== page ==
Fridays are trash day in my neighborhood. Homes here have three different bins: black for trash; blue for recycling; and a recent addition, green for yard waste. It’s surprising how much debris seems to accumulate in a week’s time. And, as the weather is getting warmer, some bins are emitting rancid smells potent enough to warrant a detour, while making me wonder about residents’ habits—a taxidermy hobby? Surprising amounts of usable items are left at the curb instead of being donated. What a waste. Watching solid waste pickup, makes you realize that garbage collector is a tough way to make a living.
As an environmental conservative, I’m aware of the planet’s fragility and track how compromised ecosystems are leading to extremes of drought and flooding; contaminants in water and depleted soil. If you remember grade school science, from a biological perspective, there are two types of organisms: producers and consumers. Producers, like plants, can make their own food by converting energy from the sun into their food–photosynthesis. Consumers, like humans and other animals, receive nourishment by eating other organisms. With humans at the top of the food chain, we need to ensure our survival by protecting the plants and animals that we rely on for sustenance. We can only keep water and air clean, but we can’t manufacture more. One thing I can do is make sure vegetable scraps are converted into soil.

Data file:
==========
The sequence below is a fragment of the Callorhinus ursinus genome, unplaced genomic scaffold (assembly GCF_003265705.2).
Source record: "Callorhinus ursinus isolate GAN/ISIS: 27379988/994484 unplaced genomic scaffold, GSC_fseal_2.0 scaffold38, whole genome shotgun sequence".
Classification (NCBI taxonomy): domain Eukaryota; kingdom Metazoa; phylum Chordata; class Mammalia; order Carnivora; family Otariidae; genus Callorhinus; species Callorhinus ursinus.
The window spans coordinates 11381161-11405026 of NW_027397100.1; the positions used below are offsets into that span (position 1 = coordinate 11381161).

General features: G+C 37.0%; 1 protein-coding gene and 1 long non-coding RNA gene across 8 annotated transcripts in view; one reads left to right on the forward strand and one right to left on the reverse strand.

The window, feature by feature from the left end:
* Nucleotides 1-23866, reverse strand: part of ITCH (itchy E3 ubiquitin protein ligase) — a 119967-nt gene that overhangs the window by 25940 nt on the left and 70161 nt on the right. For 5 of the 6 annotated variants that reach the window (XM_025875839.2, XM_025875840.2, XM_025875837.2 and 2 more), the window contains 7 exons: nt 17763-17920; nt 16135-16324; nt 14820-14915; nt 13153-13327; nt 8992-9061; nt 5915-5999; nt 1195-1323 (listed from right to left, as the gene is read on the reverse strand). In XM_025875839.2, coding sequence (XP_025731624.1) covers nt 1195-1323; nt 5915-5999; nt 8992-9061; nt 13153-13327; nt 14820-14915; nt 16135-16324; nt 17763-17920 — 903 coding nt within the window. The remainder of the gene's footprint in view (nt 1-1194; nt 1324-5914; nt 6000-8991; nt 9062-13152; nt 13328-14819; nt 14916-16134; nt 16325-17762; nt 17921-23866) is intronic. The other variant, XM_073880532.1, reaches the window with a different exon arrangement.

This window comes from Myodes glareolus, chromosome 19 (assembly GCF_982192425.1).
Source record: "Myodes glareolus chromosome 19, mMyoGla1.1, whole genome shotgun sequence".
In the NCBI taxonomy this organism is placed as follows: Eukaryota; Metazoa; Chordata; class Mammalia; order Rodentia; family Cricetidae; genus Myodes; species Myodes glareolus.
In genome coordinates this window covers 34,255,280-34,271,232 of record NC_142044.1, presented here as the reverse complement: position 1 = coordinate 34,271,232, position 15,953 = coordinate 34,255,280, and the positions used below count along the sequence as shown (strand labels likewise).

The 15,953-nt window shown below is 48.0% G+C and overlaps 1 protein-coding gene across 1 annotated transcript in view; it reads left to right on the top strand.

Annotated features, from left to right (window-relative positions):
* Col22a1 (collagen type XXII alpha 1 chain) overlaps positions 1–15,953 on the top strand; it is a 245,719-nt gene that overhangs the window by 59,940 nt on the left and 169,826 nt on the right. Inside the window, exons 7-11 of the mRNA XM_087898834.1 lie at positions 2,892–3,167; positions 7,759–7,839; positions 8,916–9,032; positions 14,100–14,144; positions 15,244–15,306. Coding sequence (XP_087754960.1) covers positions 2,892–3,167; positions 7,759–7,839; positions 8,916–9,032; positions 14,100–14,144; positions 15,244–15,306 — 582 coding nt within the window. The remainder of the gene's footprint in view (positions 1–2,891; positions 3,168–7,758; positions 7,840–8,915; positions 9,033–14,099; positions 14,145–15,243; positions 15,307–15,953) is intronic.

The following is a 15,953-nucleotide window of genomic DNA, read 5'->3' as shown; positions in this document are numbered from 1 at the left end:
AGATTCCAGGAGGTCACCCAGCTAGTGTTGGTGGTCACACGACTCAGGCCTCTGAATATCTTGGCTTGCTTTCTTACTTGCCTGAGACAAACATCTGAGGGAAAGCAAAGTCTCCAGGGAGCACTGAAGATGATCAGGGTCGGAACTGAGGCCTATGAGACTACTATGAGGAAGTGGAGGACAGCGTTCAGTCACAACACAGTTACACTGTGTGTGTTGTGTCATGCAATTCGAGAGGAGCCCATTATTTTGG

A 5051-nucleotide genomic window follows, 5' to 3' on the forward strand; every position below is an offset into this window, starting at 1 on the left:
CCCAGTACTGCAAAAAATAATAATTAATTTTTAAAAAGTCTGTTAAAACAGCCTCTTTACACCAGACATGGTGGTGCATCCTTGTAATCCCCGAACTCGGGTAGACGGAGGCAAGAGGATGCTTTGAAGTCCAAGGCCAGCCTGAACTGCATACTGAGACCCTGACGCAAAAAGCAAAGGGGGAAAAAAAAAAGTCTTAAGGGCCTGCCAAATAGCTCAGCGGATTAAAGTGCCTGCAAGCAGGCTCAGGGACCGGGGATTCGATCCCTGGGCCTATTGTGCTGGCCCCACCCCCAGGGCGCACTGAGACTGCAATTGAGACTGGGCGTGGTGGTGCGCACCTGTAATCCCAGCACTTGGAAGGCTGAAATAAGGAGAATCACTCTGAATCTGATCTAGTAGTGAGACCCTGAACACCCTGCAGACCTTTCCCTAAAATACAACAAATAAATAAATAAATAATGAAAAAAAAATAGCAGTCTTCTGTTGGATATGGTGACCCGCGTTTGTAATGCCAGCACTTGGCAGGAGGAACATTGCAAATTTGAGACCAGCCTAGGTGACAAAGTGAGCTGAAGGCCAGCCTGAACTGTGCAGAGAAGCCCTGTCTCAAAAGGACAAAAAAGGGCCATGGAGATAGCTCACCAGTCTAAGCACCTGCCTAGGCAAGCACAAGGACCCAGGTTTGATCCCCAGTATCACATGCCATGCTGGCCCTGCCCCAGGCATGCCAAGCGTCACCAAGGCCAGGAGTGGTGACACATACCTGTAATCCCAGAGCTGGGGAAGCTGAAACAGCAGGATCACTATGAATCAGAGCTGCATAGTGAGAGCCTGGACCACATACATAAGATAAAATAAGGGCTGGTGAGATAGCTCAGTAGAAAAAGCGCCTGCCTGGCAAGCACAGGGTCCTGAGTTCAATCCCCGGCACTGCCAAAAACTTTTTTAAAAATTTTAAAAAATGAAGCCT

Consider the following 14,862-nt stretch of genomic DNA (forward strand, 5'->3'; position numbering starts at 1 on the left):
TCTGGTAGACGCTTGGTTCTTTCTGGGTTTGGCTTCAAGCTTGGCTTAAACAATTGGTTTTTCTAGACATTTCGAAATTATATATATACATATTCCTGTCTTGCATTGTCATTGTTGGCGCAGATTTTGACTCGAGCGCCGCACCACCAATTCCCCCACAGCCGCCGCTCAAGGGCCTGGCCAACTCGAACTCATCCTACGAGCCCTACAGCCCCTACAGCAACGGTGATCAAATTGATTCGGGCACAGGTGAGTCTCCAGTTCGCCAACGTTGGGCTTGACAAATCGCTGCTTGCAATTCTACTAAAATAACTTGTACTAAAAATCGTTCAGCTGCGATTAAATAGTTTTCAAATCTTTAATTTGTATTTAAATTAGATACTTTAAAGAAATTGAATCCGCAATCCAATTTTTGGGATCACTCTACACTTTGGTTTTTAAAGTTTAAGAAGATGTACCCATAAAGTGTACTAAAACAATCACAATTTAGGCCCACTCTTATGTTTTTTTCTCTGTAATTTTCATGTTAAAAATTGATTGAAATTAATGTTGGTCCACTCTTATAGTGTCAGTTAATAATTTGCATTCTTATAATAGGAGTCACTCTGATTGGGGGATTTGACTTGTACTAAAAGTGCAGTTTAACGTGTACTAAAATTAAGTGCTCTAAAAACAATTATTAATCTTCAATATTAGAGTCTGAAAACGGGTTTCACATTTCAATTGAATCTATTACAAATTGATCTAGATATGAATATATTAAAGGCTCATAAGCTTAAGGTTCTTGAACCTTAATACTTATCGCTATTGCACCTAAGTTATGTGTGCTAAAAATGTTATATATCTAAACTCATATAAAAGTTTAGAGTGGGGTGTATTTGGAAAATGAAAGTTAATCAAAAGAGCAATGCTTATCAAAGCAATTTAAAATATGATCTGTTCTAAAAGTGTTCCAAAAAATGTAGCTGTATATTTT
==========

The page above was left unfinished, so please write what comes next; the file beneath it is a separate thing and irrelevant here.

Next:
Worms help accelerate recycling food scraps into compost. While worms are not cute and a bit icky, they are very good at what they do. During a visit, my granddaughter was curious and asked to hold a worm. When I collected a handful (wearing rubber gloves), she decided, “No. I am not too happy to touch it.” Touching is not necessary. My vermi-composting system is functional but not exactly something that you’d want to display in the living room.
Recipe for worm compost: food goes in one end; compost comes out the other. I stacked three 5-gallon buckets (leftovers from renovations). Two buckets have holes drilled in the bottoms and near the top, to allow for air flow, worm movement and drainage. Liquid accumulates in the bottom bucket. This compost tea is useful as a soil amendment when diluted. We collect fruit and vegetable scraps in the kitchen. Avoid meats and dairy which take longer to break down and can attract pests. Tea bags, coffee grounds and filters are fine. We store egg shells in a separate canister so they can be pulverized before feeding to the worms. Every two weeks or so, I add kitchen scraps and shredded paper to the top bucket in the basement. A few sheets of newspaper spread on top seem to prevent fruit flies. Bottom bucket has liquid; middle bucket is older compost–usually ready for spreading around plants; and the top bucket for most recently added scraps. Every few months, I drain the liquid and harvest the compost then switch out the middle bucket top buckets for the newest fruit/veggie scraps. You can buy worms (red wigglers) on Amazon or in bait shops or get some from someone with a working worm bin.
We share a planet.
Breathing the same air;
Drinking the water;
Cultivating the land;
Using sources of energy;
One family under the sun.
We each have a obligation to protect and care for the earth. What goes around will come around; good and bad. Are we good stewards of things we can’t create? Are we using our fair share? Will there be some left for others? Sometimes change begins in some buckets in the basement. Exist responsibly.
© Joan S Grey, 27 May 2016
IndexCardCure™: questioning the default